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    U.S. Department of Justice promotes forfeiture overseas http://overlawyered.com/2014/09/u-s-department-justice-promotes-forfeiture-overseas/?utm_source=rss&utm_medium=rss&utm_campaign=u-s-department-justice-promotes-forfeiture-overseas http://overlawyered.com/2014/09/u-s-department-justice-promotes-forfeiture-overseas/#comments Thu, 18 Sep 2014 09:03:02 +0000 http://overlawyered.com/?p=48275 There’s an element of self-interest involved: when foreign states arrange to participate in the seizure of property of alleged wrongdoers even absent proof that can withstand trial, it can redound as a revenue source to U.S.-based law enforcement under various cooperation schemes. But remember the days when the U.S. sought to export the rule of […]

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    There’s an element of self-interest involved: when foreign states arrange to participate in the seizure of property of alleged wrongdoers even absent proof that can withstand trial, it can redound as a revenue source to U.S.-based law enforcement under various cooperation schemes. But remember the days when the U.S. sought to export the rule of law, property rights and strong constitutional protections to other lands? [Eapen Thampy, Forfeiture Reform]

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    “Justice Department Urges Banks to Implicate Employees” http://overlawyered.com/2014/09/justice-department-urges-banks-implicate-employees/?utm_source=rss&utm_medium=rss&utm_campaign=justice-department-urges-banks-implicate-employees http://overlawyered.com/2014/09/justice-department-urges-banks-implicate-employees/#comments Thu, 18 Sep 2014 04:15:55 +0000 http://overlawyered.com/?p=48278 “The Justice Department has a suggestion for banks hoping to avoid criminal charges: Rat out your employees.” By agreeing to throw individuals under the bus, the company as a whole will qualify for valuable cooperation credits. [Ben Protess, New York Times "DealBook"] On a similar culture-of-informants theme, Eric Holder is proposing to further boost bounties […]

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    “The Justice Department has a suggestion for banks hoping to avoid criminal charges: Rat out your employees.” By agreeing to throw individuals under the bus, the company as a whole will qualify for valuable cooperation credits. [Ben Protess, New York Times "DealBook"] On a similar culture-of-informants theme, Eric Holder is proposing to further boost bounties for Wall Street informants into more massive contingency-fee territory: “Mr. Holder will urge Congress to allow bigger whistleblower rewards under the 1989 Financial Institutions Reform, Recovery and Enforcement Act…. Current law caps any Firrea whistleblower payment at $1.6 million.” [Wall Street Journal, earlier coverage and specifically]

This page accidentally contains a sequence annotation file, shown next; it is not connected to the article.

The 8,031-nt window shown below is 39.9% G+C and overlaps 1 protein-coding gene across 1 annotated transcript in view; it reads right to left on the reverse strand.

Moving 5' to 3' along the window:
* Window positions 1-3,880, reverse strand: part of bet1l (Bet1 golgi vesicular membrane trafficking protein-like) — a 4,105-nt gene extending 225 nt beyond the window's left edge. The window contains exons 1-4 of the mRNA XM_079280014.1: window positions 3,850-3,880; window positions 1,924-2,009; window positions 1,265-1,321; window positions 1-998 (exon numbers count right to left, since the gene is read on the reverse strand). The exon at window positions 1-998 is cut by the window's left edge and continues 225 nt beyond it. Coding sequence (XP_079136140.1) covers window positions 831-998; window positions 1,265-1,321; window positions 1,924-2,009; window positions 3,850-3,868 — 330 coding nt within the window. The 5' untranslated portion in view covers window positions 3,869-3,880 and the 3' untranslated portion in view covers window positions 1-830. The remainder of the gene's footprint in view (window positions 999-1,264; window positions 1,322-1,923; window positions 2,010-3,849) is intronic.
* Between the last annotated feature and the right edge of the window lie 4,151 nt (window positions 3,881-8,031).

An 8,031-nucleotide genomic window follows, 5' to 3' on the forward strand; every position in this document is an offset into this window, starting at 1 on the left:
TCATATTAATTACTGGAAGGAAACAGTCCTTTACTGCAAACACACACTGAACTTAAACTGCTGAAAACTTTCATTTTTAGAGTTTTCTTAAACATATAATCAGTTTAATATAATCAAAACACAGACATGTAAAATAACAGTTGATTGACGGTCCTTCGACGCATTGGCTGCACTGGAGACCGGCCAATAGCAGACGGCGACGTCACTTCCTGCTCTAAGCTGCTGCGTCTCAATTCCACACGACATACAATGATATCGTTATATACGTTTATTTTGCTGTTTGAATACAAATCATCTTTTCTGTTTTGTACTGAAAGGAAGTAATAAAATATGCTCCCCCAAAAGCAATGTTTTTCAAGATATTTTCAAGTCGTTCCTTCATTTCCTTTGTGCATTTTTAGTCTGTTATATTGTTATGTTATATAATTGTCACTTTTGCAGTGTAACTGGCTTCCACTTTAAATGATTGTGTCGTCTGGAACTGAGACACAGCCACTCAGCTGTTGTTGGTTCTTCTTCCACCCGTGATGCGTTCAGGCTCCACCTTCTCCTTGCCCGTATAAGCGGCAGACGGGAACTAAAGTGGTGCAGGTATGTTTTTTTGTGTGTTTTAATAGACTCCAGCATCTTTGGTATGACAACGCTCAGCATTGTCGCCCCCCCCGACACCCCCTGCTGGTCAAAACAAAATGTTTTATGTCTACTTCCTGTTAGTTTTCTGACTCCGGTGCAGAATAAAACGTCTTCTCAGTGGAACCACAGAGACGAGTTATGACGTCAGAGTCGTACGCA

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    Labor and employment roundup http://overlawyered.com/2014/09/labor-employment-roundup-32/?utm_source=rss&utm_medium=rss&utm_campaign=labor-employment-roundup-32 http://overlawyered.com/2014/09/labor-employment-roundup-32/#comments Thu, 18 Sep 2014 04:05:42 +0000 http://overlawyered.com/?p=47641 Latest NLRB jaw-dropper: ban on retaliation against “concerted” labor action extends to employee acting alone in self-interest [Fresh & Easy case; Hackman/Barley, Vorys, Ian Gabriel Nanos/Management Memo] Connecticut Law Tribune assails workplace arbitration, and in so doing reveals lawyerly prejudices [Schwartz] Religious-discrimination complaint to EEOC demands reinstatement of newspaper editor out of step with views […]

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  • Latest NLRB jaw-dropper: ban on retaliation against “concerted” labor action extends to employee acting alone in self-interest [Fresh & Easy case; Hackman/Barley, Vorys, Ian Gabriel Nanos/Management Memo]
  • Connecticut Law Tribune assails workplace arbitration, and in so doing reveals lawyerly prejudices [Schwartz]
  • Religious-discrimination complaint to EEOC demands reinstatement of newspaper editor out of step with views of paper’s owner [Romenesko]
  • Unfair to reveal to customers costs of policy they may favor? [WCCO; Coyote, who relatedly is disrespectful to Paul Krugman] “Why is there such a difference of opinion on the employment effects of a minimum wage increase?” [Pierre Lemieux, Cato Regulation magazine, PDF]
  • “NLRB goes rogue against small business” [Rick Manning, The Hill]
  • Among biggest legal headaches of telecommuting for employers: wage-and-hour law implications [Joseph Leonoro, Steptoe & Johnson]
  • Canada: “Farmers’ Kids are ‘Underage Labor’ and Must Stop Working” [Lenore Skenazy]